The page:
Jodi - posted on 12/10/2010

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My son also believed until I told him when he was 11. My stepson believed until my husband talked to him this year, he is 11. I have a feeling my daughter will have it figured out well before she is that age - that girl has the world figured out.......



But neither of the boys were upset by it. They asked questions, but have really enjoyed keeping the secret for their sister. I have involved them in helping me with "secret santa stuff" on occasion, and it makes them feel very grown up.



My brothers and I all had Santa for Christmas. I found out from someone at school when I was about 8, but I actually wasn't overly upset. I did go home and ask my mum, and she was honest with me, and I just moved on. It all made sense. I certainly never felt lied to or devastated by it. None of my brothers were upset by it either, and all of their children have had Santa (some of the older ones now know the truth). I can honestly say in all my 41 years I have never known a single person who was *damaged* by finding out the truth about Santa.



Having said that, I think you are right, it is probably the way you told the kids that really upset them. It could also be the age they found out - perhaps they weren't ready to really make sense of it, and connect the dots between the make believe and the real.

Sherri - posted on 12/10/2010

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Rene my children believed 100% till we finally broke it to them when they were 12yrs old and yes I said 12. They were in 7th Grade when we finally told him he wasn't real. Now they are my helpers to try and keep the spirit alive for their 4yr old brother.

Christi - posted on 12/10/2010

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St. Nicholas was a real person so we always celebrated Santa. I loved believing in him, even when I was older and knew it was my parents, lol. We would always write letter to Santa and tell him what we really really wanted for Christmas. My mom always told us no more than 5 things, since we usually asked for really expensive or popular gifts. Santa brought me my first bike, easy bake oven and even when I was 16 and we were doing Santa for my sister, he brought me my first cell phone, lol! We always opened presents on Christmas Eve from the family and then Santa would bring stuff overnight and we would open those Christmas Day. Most of the time they weren't wrapped. Mom said he didn't have alot of time to wrap them up, lol. My son's birthday is Christmas Eve so I always bake him extra cookies since Santa gets cookies too.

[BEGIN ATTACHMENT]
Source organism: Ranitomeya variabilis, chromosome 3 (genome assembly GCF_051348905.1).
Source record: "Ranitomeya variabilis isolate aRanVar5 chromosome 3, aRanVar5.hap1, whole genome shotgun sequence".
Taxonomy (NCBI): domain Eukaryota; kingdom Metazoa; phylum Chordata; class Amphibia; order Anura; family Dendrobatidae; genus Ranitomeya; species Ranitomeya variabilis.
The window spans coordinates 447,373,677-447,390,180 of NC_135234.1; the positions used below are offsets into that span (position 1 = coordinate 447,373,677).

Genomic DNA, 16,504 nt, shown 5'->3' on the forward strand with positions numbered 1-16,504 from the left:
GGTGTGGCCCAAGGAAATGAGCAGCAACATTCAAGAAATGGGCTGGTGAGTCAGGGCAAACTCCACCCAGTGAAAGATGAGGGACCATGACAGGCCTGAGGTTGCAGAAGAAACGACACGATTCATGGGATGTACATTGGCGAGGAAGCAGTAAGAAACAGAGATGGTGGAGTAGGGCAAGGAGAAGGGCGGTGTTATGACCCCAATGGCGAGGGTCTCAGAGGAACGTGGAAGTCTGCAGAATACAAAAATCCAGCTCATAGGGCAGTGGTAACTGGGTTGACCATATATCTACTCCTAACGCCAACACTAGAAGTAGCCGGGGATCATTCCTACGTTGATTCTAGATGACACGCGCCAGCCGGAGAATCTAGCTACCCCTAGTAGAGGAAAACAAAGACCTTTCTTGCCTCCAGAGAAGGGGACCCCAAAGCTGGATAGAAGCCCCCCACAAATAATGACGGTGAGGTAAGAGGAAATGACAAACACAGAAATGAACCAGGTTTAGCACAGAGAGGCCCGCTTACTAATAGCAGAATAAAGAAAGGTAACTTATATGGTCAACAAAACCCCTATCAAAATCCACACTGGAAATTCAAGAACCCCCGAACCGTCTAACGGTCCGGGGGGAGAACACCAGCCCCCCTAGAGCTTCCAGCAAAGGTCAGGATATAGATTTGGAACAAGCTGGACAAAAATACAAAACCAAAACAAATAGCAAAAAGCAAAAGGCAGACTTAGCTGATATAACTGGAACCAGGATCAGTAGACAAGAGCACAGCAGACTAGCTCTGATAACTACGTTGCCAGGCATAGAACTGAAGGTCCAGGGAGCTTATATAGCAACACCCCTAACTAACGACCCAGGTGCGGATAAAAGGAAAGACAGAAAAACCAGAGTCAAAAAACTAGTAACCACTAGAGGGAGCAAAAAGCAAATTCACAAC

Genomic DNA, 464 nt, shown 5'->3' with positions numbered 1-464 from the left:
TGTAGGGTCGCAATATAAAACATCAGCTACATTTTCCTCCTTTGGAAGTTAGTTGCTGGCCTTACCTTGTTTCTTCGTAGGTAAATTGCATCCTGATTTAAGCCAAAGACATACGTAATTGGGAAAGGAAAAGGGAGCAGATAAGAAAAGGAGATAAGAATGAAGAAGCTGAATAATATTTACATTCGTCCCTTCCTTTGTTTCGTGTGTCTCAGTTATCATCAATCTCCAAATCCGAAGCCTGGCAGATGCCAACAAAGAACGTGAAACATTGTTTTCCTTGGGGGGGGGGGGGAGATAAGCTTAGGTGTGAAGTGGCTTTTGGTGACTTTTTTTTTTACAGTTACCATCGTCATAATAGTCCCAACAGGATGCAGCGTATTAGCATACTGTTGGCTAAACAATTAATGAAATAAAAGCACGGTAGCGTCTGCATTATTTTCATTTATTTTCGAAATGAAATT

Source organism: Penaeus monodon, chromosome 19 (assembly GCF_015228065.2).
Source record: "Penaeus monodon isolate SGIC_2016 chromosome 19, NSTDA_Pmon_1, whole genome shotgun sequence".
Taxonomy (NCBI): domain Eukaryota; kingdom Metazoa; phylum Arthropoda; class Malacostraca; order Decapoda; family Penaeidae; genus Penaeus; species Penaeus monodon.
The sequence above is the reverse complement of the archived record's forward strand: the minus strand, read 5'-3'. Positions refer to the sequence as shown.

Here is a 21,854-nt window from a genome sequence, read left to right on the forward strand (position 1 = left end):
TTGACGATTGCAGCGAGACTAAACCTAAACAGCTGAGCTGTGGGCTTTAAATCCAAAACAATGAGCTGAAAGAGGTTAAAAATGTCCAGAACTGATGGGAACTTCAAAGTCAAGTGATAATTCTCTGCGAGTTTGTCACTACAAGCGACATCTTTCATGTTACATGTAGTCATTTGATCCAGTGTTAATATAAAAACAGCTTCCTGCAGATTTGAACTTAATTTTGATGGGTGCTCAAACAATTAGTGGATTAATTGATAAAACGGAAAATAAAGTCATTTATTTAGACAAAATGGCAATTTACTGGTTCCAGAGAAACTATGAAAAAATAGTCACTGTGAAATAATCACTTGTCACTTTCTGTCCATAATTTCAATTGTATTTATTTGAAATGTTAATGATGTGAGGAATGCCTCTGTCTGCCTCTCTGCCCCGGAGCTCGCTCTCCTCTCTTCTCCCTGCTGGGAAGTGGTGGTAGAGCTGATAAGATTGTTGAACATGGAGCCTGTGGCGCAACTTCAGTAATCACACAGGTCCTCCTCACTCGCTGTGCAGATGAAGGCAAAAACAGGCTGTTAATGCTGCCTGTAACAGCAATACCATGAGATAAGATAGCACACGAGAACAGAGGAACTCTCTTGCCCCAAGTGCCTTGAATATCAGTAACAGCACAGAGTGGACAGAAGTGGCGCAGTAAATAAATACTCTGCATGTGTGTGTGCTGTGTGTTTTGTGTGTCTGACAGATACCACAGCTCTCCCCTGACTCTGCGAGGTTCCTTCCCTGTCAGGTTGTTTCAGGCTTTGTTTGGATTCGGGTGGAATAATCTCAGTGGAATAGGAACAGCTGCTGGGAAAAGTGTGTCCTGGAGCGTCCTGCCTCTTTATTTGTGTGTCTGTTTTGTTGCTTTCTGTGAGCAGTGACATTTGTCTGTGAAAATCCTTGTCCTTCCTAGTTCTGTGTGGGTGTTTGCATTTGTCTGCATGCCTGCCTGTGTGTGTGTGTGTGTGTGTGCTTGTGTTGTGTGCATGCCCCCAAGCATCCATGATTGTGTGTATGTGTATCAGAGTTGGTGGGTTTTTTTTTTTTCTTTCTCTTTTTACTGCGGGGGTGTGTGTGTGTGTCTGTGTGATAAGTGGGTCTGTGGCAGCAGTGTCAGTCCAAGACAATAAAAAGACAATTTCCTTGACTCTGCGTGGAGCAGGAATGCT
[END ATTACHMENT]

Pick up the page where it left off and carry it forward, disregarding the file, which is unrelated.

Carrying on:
Renae - posted on 12/10/2010

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I just counted that I have bought 31 Christmas presents for my boy! And that does not include the ones he will recieve from family on Christmas day or the outdoor play equipment that is being delivered soon. I do get rather excited about Christmas now, perhaps a bit overboard!

Renae - posted on 12/10/2010

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I am thinking that I should start another thread with a formal apology to anyone whose childhood dreams I ruined! I was the horrible child who from Kindergarten told all of the other children that Santa was made up and was not real. I honestly did not understand that children believed in him or why their parents were lying to them. Obviously I understand now... but I was too young to understand then and my mother is not respectful enough of what other people choose to do to explain to me not to say anything. I eventually stopped telling other kids in early primary school when a little girl cried. So I guess that experience might be what made me wonder whether it effects children to find out the truth, but I think it was probably what I said and the harsh way I told her that made her cry. There have been some very good suggestions on how to explain it to children here, thank you mums, I am no longer concerned about that.

Jodi - posted on 12/10/2010

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Renae, on the stocking thing, we filled it with little toys, things like pens, pencils, colouring books and also candy and treats :)

Carolyn - posted on 12/10/2010

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To Eileen, I do like your way of handling the situation. It did not take long for my girls to catch on. And of course, my youngest had to discuss everything with her friends, who in turn went running to their moms with my fabrications. I think it best when children are that young there should be some fantasy in their lives, and at least the hope that there are still miracles waiting to happen. When my girls did begin to question me the truth did come out. My oldest daughter is now the mother of 2 year old boy. she has memories of the holidays when she was a little girl and the fun and excitement she and her sister experienced during the holiday season. They not only learned about our own holidays, but learned about our friends and neighbors beliefs and traditions. Her little boy will be blessed with the knowledge that we all may pray a little differently, but we are all brothers and sisters when we stand side by side, and extend our hands to those who need our help.